One of the most common questions we get from visitors to Hawaiʻi is where they can reliably encounter sea turtles, either on land or in the water.
We love receiving this inquiry, because we know that visitors who appreciate sea turtles are really going to appreciate our islands.
Though no sighting is ever guaranteed (natural areas are not zoos!), there are places around the islands that turtles prefer, places they tend to frequent again and again.
Below, we’ve put together some locations we suggest on each island, as well as some tips and tidbits to make your interaction as rich as possible.
ABOUT HAWAIIAN SEA TURTLES
There are 7 species of sea turtles worldwide, and 5 of those can be found in the waters surrounding Hawaiʻi. However, it it overwhelmingly likely that the turtle you will spot on the beach is the green sea turtle (Honu), which far outnumbers any of the other types.
If you are lucky you could spot a Hawksbill turtle (Honu’ea) in the water, but to get an idea of the population difference, consider the story of this diver, who has seen thousands of Honu but only six Honuʻea.
The other 3 species, the leatherback sea turtle, the loggerhead sea turtle, and the olive ridley sea turtle, are typically found in deeper, offshore waters and are rarely seen by the average visitor.
THE HAWAIIAN GREEN SEA TURTLE
Honu, proudly declared as the “Hawaiian green sea turtle,” can be seen swimming in the shallow waters, resting upon a sandy beach, or nibbling on algae in shallow waters. On average the shell length of an adult Honu is 4 to 5 feet, and they weigh between 200 and 250 pounds. They became a threatened species in 1978, and are protected today under the Endangered Species Act. Their lifespan usually falls between 60 and 80 years.
For Hawaiians, the Honu is “a symbol of longevity, safety, and mana (spiritual energy) in Hawaiian culture,” and their presence, in Native Hawaiian mythology, is thought to “represent the eternal link between man, land and sea.”
Fun fact: green sea turtles don’t actually look all that green. They get their name from the color of their internal fat tissue, which is green due to a diet that primarily consists of algae.
HOW TO BEHAVE AROUND TURTLES
The Honu are protected by federal and state law in Hawaiʻi, including the aforementioned Endangered Species Act. To ensure their safety, please take the following rules to heart:
IN THE WATER
It’s very possible that you encounter a turtle while snorkeling in Hawaiʻi. This is a wonderful occurrence! You will enjoy watching it swim through its natural environment. Just remember:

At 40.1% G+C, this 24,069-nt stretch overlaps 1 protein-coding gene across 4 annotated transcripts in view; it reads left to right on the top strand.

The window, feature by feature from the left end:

- Never approach a turtle or block its direction of movement.
- Stay back at least 10 feet (3 meters). If the turtle comes toward you, give it space and move out of its way.
- Touching a turtle is not allowed under any circumstances. Do not touch or grab its shell, as it removes beneficial bacteria.
- Do not harass the turtle. If you choose to swim along with the turtle, remain 10 feet away at all times and observe from a distance.
- Do not feed or tempt the turtle in any way.
Please adhere to the following guidelines when interacting with or observing a turtle on land:
- Never try to touch a turtle.
- Do not feed the turtles.
- NOAA and DLNR recommend that everyone stay at least 10 feet (3 meters) from all sea turtles.
- If maintaining 10 feet distance isn’t possible, keep safety in mind and move away from the animal as carefully as possible.
- And, most importantly, enjoy seeing these beautiful creatures!
Please take these regulations seriously. Breaking any of the above can result in a fine or, worse, a negative confrontation with locals.
BEST PLACES TO SEE SEA TURTLES ON THE BIG ISLAND
From Hilo to Kona, there are many turtle hangouts on the Big Island.
PUNALUʻU BLACK SAND BEACH
Why go: Does it get any better than sea turtles hanging out on a black sand beach? This is one of the most reliable spots anywhere in the islands, with turtles seen here almost daily, and the ability to park right next to the beach. They rest on the shore, and can often be seen swimming in the surf as well.
Tip: Plan to spend a half day at Punaluʻu. There’s a lifeguard on duty for swimming, and the black sand is unique and beautiful. Go in the early morning or late afternoon; midday, the black sand can make things feel hot.
KAHALUʻU BEACH PARK
Why go: A beautiful snorkeling spot along the Kona coast, Kahaluʻu often gets visits from turtles, who like to hang in its shallow waters. This beach park also is a good family friendly snorkeling area.
Tip: Bring your own gear or rent some from the Surf & Sea across the street.